Pending H-1B Order Could Impose New Regulatory Burdens, Industry Says

The same day that President Donald Trump signed an executive order to decrease regulatory burdens, his press secretary forecast new rules on high-skilled foreign workers that critics say would increase regulatory burdens on tech companies.

During Monday’s press briefing, White House Press Secretary Sean Spicer said an executive order altering the H-1B visa system for highly-skilled immigrants is imminent. “It’s a part of a larger immigration reform effort that the president will continue to talk about through executive order and through working with Congress,” he said.

Some proponents of the program are worried. “You can’t issue an executive order making it high policy that you want to reduce the regulatory burden on companies and then act like when it comes to immigration, vastly ramping up the regulatory burden is not a giant contradiction,” said Stuart Anderson, the executive director at the National Foundation for American Policy, in an interview Monday.

The U.S. tech industry relies on H-1B visas to fill about 85,000 high-skilled positions each year. And some tech officials are relieved that the Trump administration isn’t scrapping the program altogether.

“It certainly could have been worse,” said Rob Atkinson, president of the Information Technology and Innovation Foundation.

Atkinson told Morning Consult on Monday that technology companies won’t be negatively affected by the new H-1B order, with one big caveat: If the administration forces companies to go to extreme lengths to hire Americans before looking to foreign nationals, that could cause problems.

On Monday, Bloomberg reported that a draft of the executive order would scrap the current lottery system through which H-1B visas are awarded. The new system would instead grant visas for only the highest-paying positions.

Atkinson spoke promisingly about that new system, saying it would allow the best visa applicants to enter the country.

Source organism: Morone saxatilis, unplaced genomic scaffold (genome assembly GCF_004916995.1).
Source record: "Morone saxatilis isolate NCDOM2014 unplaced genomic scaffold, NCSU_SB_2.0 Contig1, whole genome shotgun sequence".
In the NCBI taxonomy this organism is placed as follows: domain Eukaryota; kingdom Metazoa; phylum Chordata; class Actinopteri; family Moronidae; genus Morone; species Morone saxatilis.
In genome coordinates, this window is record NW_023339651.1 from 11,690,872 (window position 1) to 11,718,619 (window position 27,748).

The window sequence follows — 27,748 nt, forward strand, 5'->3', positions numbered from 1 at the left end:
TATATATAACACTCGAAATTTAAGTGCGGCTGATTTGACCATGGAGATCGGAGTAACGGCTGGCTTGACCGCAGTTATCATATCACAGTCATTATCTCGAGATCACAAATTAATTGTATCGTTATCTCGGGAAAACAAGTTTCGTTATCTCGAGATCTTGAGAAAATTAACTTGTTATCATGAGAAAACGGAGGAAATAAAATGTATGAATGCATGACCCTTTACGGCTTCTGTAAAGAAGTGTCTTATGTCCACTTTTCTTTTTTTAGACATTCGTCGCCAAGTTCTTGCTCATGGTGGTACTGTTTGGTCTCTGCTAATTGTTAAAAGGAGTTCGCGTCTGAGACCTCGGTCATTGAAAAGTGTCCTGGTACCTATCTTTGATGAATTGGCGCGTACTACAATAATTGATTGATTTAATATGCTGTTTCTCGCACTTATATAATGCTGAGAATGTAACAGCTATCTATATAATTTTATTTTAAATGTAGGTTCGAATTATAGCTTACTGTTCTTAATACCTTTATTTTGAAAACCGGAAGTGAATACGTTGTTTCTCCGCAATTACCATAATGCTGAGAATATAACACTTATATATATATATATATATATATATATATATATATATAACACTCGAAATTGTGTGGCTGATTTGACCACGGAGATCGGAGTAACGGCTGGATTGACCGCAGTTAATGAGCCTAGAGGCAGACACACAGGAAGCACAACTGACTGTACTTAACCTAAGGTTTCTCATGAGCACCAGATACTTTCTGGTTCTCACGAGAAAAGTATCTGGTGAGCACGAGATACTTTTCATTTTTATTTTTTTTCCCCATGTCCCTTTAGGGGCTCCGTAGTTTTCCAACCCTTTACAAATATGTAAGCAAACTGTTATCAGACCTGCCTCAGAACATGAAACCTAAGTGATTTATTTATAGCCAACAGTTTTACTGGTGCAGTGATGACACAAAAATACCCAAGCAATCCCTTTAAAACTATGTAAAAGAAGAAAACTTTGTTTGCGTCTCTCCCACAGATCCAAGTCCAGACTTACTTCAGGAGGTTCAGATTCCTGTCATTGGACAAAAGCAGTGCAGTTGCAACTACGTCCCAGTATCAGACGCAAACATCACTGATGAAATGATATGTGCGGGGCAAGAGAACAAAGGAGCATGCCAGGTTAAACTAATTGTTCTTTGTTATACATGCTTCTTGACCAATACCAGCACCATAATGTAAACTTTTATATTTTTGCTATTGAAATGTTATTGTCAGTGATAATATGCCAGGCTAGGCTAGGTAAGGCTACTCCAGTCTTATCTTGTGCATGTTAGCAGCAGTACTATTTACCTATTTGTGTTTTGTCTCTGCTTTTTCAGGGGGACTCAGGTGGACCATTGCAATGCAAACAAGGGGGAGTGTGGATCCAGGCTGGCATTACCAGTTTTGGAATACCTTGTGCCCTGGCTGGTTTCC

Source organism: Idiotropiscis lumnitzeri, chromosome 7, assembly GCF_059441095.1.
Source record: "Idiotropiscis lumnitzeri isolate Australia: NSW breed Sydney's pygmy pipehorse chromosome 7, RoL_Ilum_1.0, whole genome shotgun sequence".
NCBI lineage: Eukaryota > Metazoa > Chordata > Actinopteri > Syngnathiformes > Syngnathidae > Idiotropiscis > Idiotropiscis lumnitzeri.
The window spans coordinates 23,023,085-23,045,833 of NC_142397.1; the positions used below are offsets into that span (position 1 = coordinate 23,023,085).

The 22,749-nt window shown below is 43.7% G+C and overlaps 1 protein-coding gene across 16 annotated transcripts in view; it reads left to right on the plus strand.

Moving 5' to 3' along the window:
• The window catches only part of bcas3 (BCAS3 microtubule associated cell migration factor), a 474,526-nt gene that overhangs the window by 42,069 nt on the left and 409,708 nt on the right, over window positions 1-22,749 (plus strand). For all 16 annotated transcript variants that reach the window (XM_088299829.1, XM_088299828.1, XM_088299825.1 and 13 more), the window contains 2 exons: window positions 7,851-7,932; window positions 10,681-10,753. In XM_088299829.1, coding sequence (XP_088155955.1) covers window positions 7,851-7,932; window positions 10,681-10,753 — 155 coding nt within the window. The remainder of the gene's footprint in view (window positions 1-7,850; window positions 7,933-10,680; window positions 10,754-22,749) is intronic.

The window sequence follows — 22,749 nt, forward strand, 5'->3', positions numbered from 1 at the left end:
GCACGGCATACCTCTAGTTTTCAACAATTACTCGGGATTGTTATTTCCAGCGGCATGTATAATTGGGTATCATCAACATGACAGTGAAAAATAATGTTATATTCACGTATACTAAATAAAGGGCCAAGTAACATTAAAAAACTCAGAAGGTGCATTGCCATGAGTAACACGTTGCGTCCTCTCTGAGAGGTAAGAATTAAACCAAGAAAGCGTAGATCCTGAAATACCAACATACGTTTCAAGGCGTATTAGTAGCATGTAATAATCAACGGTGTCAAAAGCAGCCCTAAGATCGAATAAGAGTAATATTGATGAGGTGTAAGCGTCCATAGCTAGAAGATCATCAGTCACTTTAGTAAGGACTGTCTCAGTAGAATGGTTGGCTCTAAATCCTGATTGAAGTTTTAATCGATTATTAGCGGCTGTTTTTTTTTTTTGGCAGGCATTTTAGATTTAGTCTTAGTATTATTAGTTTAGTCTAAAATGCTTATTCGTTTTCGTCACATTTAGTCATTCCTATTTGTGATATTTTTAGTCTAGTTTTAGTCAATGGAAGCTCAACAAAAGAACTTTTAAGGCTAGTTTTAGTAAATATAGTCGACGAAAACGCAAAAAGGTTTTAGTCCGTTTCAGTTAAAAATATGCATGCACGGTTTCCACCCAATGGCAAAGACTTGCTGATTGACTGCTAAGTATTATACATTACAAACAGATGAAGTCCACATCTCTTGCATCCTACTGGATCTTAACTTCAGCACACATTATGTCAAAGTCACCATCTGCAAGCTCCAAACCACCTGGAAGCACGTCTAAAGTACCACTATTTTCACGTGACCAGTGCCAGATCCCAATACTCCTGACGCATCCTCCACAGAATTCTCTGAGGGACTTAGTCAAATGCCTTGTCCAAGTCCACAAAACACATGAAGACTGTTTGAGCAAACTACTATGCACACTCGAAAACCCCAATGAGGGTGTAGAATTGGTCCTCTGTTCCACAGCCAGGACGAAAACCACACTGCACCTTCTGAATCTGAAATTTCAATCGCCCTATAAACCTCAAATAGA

Trump has not yet finalized the executive order, and both Atkinson and Anderson said they were reacting to reports and private discussions of draft documents. They both say it won’t be easier on tech companies.

“The language I saw on the executive order wouldn’t lead anyone to believe it’s going to make it any easier on employers to navigate the immigration system,” said Anderson, adding that overly-stringent requirements could force tech to invest outside the United States.

Atkinson said the White House could set conditions forcing tech companies to advertise highly-skilled positions on the U.S. market for extended periods of time. “These are fast-moving industries. Companies get opportunities, they want to jump on them,” Atkinson said. “Having to delay them more, that would be bad for innovation.”

Critics of the H-1B program — including Sen. Jeff Sessions (R-Ala.), Trump’s pick for attorney general — say it is used by companies to give lower-level technology jobs to foreign workers who are willing to work for less than Americans.

Anderson’s group released a report earlier this month suggesting that limiting H-1Bs to the highest-paying jobs, as Trump officials have suggested, would make it difficult for small and medium-sized tech companies to attract needed foreign talent.

Atkinson disagreed with NFAP’s assessment. “There are a lot of startups that are getting fairly large capitalizations, equity infusions,” he said. “If that person is really the person they need, paying an extra $20,000 to $30,000 should not break the bank.”

Amir Nasr contributed.